The businessman in Sir Ian could see the huge hurdle that getting the advertising might present. So he telephoned his good friend Jocelyn Stevens who was a leading newspaper publisher. A meeting was arranged amongst the three of them, Sir Ian, Stevens and Robin.
Robin explained that WMR would be broadcasting to a multitude of countries and cited an organisation such as Coca Cola who had a similar market spread and asked how their advertising budgets worked. Stevens was positive about the project but explained that advertising was placed on a national basis. At that point Jocelyn Stevens arranged a meeting with a senior executive of the advertising agency, J. Walter Thompson. I never knew his name.
The upshot of the meeting was WMR would have to somehow create a sales team in multiple countries. This seemed daunting were it not for the Radio Veronica connection. As I understand it, Veronica funded the trip to Radio Andorra, Sir Ian Mactaggart contributed £10,000 and Jocelyn Stevens matched it.
So a meeting was arranged with Jean-Louis Marquet of Radio Andorra in Toulouse. On the strength of this, Theo, Robin and I drove to Toulouse. Sir Ian agreed to join us by flying to Toulouse Airport where we would meet him. He was really excited about this whole project and I could see that he might be crucial in securing the deal on the basis of it being between two very senior businessmen: “the money men”.
Sir Ian was due to fly in at around 11.00am ready for a lunchtime meeting with M. Marquet. Sadly the flight was cancelled and Robin and I had to hastily set up a phone call to discuss the revised strategy.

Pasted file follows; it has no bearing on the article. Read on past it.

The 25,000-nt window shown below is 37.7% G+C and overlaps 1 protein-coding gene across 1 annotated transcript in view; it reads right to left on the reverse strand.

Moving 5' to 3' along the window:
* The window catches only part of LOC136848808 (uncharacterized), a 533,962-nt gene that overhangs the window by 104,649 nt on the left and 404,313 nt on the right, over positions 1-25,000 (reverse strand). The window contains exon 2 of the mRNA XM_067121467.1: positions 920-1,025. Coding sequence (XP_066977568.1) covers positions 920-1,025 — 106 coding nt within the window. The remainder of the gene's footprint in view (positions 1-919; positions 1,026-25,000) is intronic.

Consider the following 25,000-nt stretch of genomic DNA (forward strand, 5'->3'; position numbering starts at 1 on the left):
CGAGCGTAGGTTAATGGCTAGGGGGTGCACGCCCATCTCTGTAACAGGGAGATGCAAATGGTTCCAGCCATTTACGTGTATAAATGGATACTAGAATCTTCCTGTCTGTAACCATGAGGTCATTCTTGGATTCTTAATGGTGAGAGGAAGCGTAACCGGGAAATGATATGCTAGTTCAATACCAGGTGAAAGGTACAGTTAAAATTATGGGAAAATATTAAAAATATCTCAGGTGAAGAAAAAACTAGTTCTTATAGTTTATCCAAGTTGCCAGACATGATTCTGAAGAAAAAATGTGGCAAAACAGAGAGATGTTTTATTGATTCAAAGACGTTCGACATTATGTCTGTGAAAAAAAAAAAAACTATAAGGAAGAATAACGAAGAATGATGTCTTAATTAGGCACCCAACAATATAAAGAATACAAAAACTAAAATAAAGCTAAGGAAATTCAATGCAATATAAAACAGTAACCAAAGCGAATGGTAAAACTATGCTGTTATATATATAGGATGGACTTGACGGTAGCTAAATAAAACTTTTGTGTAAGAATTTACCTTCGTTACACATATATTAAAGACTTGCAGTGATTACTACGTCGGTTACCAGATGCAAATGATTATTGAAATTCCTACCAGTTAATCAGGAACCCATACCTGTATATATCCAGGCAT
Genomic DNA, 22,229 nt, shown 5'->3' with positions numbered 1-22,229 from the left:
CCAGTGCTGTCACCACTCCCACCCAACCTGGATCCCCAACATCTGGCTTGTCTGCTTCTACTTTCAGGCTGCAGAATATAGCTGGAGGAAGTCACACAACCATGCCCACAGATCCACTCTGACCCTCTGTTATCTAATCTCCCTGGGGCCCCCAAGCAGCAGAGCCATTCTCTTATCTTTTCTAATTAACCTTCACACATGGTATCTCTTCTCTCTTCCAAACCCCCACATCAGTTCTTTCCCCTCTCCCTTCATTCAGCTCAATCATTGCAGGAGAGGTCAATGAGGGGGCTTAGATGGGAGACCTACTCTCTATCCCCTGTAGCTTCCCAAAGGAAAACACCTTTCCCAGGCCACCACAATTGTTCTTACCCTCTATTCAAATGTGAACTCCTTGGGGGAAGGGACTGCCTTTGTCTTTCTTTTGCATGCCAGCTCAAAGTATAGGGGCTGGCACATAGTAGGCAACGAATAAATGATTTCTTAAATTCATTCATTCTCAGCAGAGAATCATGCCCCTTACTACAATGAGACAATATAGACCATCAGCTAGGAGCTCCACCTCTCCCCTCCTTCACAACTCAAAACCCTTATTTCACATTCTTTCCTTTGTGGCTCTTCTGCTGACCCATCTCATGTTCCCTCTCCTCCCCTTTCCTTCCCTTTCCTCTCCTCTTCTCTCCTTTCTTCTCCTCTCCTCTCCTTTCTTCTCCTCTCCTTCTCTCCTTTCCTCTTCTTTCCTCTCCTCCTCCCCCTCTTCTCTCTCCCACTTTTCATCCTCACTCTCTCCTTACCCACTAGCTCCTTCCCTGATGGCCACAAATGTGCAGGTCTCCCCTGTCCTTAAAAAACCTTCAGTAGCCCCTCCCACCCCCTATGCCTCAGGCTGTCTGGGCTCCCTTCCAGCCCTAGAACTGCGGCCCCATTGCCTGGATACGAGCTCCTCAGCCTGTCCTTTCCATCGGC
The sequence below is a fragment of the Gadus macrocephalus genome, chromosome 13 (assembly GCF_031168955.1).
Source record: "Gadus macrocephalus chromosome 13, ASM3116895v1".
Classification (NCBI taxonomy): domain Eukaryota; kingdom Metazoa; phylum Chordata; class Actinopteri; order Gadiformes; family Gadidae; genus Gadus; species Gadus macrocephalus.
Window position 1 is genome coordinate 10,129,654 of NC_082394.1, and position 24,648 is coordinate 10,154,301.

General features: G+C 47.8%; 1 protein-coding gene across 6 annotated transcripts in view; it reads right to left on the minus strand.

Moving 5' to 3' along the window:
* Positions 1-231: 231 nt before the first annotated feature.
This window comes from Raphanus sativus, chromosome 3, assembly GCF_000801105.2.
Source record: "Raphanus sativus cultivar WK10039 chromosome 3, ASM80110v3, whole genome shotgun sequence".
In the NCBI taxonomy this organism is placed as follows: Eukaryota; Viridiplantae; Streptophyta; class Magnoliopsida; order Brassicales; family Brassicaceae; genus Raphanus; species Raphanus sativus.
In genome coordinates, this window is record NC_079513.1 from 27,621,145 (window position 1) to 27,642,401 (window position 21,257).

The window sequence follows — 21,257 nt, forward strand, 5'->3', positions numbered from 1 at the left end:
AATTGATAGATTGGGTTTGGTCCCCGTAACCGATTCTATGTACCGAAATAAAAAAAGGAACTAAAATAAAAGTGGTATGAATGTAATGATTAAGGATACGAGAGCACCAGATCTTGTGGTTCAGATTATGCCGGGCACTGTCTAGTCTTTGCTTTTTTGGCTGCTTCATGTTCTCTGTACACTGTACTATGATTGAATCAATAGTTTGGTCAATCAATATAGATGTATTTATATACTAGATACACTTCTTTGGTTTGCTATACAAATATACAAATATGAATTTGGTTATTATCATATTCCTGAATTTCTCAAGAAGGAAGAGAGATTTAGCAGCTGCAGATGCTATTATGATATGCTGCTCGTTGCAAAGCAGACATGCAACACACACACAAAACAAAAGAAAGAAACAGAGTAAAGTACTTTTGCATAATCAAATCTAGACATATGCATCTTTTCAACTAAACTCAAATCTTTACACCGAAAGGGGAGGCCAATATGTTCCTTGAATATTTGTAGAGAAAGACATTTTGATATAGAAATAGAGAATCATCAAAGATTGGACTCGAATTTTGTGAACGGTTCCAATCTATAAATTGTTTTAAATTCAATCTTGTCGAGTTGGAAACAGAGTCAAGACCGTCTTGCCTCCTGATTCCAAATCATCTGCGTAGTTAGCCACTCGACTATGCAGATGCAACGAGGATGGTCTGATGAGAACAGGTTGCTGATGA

I recall the meeting in a typical southern French restaurant. M. Marquet took a long time to get to the point of our meeting. He was sizing us up. At one point, I recall him complaining about the temperature of the wine. “C’est un peu chaud, n’est ce pas?”
Marquet was willing to provide a high powered transmitter for Veronica and a redundant wartime transmitter for WMR.
The next step was to see the actual equipment in Andorra.
We booked into the El Faisa hotel in Andorra La Viella. The next day we were introduced to the wartime transmitter. It was a huge gun metal grey transmitter, rather clunky in appearance. A far cry from Theo’s farmhouse attic.
We were shown another much larger transmitter which we were told would be for Radio Veronica. Theo suspected that it was a medium wave transmitter and that they didn’t at that moment have the sort of capability that Veronica needed.
When questioned, they answered enigmatically, “Well all things are possible.” With the inevitable Gallic shrug. It was now down to money and commitment.
The three of us agreed to buy for WMR, 6 months airtime on Radio Andorra. A phone call to Sir Ian confirmed his agreement to the funding. About 10 days later, Jean-Louis Marquet organised a WMR test transmission for free, to establish reception in and around Europe. Reception was fine in the Netherlands but, of course, it had all the shortwave characteristics.
Back in The Netherlands, Bull Verwey heard the signal and the transmission. After a long discussion he decided that there was no future for Veronica in it. So he withdrew from the project. But he did offer us some of the assistance with advertising for WMR.
At that point, I returned to England leaving Robin to look into the advertising.
Radio Andorra transmitted WMR programmes for 6 months, at which point, due to little interest in advertising, the funding ceased and the transmissions stopped.
BUT THAT WASN’T THE END FOR WMR - WORLD MUSIC RADIO!